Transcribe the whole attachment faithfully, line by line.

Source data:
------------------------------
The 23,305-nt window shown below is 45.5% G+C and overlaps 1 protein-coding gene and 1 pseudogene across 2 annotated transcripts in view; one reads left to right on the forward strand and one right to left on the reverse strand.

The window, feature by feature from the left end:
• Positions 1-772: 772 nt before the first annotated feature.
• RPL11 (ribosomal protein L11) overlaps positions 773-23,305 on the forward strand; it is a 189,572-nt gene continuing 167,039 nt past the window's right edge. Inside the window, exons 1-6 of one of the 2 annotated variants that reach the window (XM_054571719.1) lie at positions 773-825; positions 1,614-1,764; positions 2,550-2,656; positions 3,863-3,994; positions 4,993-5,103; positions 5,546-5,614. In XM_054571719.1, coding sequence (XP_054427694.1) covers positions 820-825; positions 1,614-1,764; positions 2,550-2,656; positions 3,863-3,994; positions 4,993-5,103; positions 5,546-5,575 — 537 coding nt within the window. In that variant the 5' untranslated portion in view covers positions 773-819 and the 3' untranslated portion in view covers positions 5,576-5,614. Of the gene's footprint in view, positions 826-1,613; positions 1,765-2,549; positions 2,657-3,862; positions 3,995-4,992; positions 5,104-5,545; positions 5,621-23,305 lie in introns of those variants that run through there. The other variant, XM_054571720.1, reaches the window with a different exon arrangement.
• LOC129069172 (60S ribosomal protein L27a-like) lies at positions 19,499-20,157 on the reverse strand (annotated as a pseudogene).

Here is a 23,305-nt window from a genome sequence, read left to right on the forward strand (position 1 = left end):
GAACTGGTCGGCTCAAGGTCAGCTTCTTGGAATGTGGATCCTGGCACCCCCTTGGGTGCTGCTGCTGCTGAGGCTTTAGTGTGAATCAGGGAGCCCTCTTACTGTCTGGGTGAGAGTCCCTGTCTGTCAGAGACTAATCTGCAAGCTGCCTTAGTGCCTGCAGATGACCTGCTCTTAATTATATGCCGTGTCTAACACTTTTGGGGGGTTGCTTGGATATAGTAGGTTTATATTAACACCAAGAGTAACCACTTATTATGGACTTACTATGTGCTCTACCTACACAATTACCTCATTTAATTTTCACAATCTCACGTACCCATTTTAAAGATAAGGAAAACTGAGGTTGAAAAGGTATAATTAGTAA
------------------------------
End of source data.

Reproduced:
The 23,305-nt window shown below is 45.5% G+C and overlaps 1 protein-coding gene and 1 pseudogene across 2 annotated transcripts in view; one reads left to right on the forward strand and one right to left on the reverse strand.

The window, feature by feature from the left end:
• Positions 1-772: 772 nt before the first annotated feature.
• RPL11 (ribosomal protein L11) overlaps positions 773-23,305 on the forward strand; it is a 189,572-nt gene continuing 167,039 nt past the window's right edge. Inside the window, exons 1-6 of one of the 2 annotated variants that reach the window (XM_054571719.1) lie at positions 773-825; positions 1,614-1,764; positions 2,550-2,656; positions 3,863-3,994; positions 4,993-5,103; positions 5,546-5,614. In XM_054571719.1, coding sequence (XP_054427694.1) covers positions 820-825; positions 1,614-1,764; positions 2,550-2,656; positions 3,863-3,994; positions 4,993-5,103; positions 5,546-5,575 — 537 coding nt within the window. In that variant the 5' untranslated portion in view covers positions 773-819 and the 3' untranslated portion in view covers positions 5,576-5,614. Of the gene's footprint in view, positions 826-1,613; positions 1,765-2,549; positions 2,657-3,862; positions 3,995-4,992; positions 5,104-5,545; positions 5,621-23,305 lie in introns of those variants that run through there. The other variant, XM_054571720.1, reaches the window with a different exon arrangement.
• LOC129069172 (60S ribosomal protein L27a-like) lies at positions 19,499-20,157 on the reverse strand (annotated as a pseudogene).

Here is a 23,305-nt window from a genome sequence, read left to right on the forward strand (position 1 = left end):
GAACTGGTCGGCTCAAGGTCAGCTTCTTGGAATGTGGATCCTGGCACCCCCTTGGGTGCTGCTGCTGCTGAGGCTTTAGTGTGAATCAGGGAGCCCTCTTACTGTCTGGGTGAGAGTCCCTGTCTGTCAGAGACTAATCTGCAAGCTGCCTTAGTGCCTGCAGATGACCTGCTCTTAATTATATGCCGTGTCTAACACTTTTGGGGGGTTGCTTGGATATAGTAGGTTTATATTAACACCAAGAGTAACCACTTATTATGGACTTACTATGTGCTCTACCTACACAATTACCTCATTTAATTTTCACAATCTCACGTACCCATTTTAAAGATAAGGAAAACTGAGGTTGAAAAGGTATAATTAGTAA